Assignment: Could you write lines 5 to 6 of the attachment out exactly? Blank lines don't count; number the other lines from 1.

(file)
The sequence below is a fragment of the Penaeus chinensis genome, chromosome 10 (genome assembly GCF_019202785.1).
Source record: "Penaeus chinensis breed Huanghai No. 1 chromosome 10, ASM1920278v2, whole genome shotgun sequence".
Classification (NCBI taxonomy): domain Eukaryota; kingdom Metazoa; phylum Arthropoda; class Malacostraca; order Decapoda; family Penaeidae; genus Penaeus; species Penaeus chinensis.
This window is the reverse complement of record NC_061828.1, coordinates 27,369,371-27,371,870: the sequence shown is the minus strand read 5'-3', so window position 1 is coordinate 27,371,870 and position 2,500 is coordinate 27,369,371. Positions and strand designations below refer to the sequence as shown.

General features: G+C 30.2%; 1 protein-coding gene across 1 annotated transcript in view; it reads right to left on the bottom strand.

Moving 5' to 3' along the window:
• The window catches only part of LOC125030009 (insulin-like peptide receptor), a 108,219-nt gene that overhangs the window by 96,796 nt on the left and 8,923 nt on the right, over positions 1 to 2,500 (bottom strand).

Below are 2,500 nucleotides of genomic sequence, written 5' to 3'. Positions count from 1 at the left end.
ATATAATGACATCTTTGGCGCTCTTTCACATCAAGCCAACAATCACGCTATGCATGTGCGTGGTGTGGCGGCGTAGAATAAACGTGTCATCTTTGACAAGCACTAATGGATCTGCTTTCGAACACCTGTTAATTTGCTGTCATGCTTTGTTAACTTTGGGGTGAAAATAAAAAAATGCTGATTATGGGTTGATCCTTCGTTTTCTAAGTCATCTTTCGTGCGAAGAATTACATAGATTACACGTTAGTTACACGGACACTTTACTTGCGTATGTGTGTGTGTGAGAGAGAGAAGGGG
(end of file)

General features: G+C 30.2%; 1 protein-coding gene across 1 annotated transcript in view; it reads right to left on the bottom strand.

Moving 5' to 3' along the window: